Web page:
Sharks, as a group, have a diversity of eyes. Some sharks have tiny eyes; some sharks have notably large ones. Their pupils can be round like primates’, slit like cat eyes, or even crescent-shaped, depending on the species. Some species have additional anatomical features; some are more powerful than others; you get the idea.
The chondrichthyian eye has a light-sensitive retina populated by rod cells for dim lighting and cone cells for bright lighting packaged in a rigid, round eyeball. From there, features diverged between species for adaptations to different environments. For example: the pupil.
This is the most common form of pupil in extant sharks and vertebrates. Found in chimaeras, Gulper sharks and Kitefin sharks, to name a few, this dilated ocular feature is ideal for consistently dark conditions, like the deep sea. These pupils can still constrict to a near-pinhole aperture, much like our pupils shrink down in the brightest daylight. Other sharks with round pupils include Blacknose sharks, whose eyes can take up to 20 minutes to dilate.
Horizontal Slit Pupils
Bonnethead shark pupils are slit in a vertical orientation and can dilate in an impressive three minutes, indicating advanced rapid ocular response to variance in lighting. Research reports the pupil of the Scalloped Hammerhead shark (not pictured) to be nearly round with a slight horizontal slant, but not as pronounced as the pupil of the bonnethead shark.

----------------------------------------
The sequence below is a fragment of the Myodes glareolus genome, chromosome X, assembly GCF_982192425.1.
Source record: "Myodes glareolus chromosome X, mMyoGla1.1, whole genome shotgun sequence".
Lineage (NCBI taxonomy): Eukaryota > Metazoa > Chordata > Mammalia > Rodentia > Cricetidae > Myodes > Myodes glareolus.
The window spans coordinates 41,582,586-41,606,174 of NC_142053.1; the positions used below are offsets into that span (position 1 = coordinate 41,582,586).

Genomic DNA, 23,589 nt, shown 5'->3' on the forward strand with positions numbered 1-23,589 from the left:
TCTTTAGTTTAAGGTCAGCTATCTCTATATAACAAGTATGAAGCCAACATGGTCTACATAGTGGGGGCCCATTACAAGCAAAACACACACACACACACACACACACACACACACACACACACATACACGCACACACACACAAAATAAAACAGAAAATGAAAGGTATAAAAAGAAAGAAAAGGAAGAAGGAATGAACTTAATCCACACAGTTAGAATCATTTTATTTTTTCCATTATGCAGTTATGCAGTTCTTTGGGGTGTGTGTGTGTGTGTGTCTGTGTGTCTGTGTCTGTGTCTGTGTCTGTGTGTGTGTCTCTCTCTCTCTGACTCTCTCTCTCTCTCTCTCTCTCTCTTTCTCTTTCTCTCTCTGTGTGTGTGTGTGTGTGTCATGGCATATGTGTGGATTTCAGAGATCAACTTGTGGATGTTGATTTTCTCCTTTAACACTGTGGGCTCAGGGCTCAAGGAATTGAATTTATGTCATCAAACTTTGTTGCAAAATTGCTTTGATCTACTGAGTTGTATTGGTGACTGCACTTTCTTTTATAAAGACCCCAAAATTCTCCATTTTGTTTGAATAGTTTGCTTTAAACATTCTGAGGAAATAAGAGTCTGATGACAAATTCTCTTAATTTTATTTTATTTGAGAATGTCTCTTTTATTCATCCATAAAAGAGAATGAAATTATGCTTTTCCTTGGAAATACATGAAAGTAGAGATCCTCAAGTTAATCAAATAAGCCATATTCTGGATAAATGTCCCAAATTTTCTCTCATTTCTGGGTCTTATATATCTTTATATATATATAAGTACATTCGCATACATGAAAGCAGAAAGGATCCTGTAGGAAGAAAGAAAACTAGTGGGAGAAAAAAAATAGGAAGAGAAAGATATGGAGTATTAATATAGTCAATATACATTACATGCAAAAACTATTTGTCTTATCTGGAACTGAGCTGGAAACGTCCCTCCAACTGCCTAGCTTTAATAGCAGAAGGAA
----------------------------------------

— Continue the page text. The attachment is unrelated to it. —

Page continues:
Vertical Slit Pupils
Vertically slit pupils found in Whitetip reef sharks can constrict to a nearly closed position, but much more slowly than horizontal slit pupils. While research concludes that the vertical slit pupil in the Lemon shark is adapted for both brightly and dimly lighted regions, maximum dilation in Lemon sharks was tested to take up to 25 minutes, indicating “adaptation to a less dynamic habitat or nocturnal activity.”
Oblique Slit Pupils
This pupil style is similar to the vertical and horizontal slit pupils but with a slight slant to it. You’ll find this feature on many bottom-dwelling species such as Leopard sharks and Smallspotted catsharks, as well as some coral reef creatures like Nurse sharks, Brownbanded bamboo sharks and the Epaulette carpetshark. Even a few flat-bodied ambush predators like the Japanese angelshark and Pacific angelshark have these eyes.
In skates and rays, crescent-shaped pupils with several dimples called pupillary apertures provide advanced focus, contrast and resolution in bright conditions.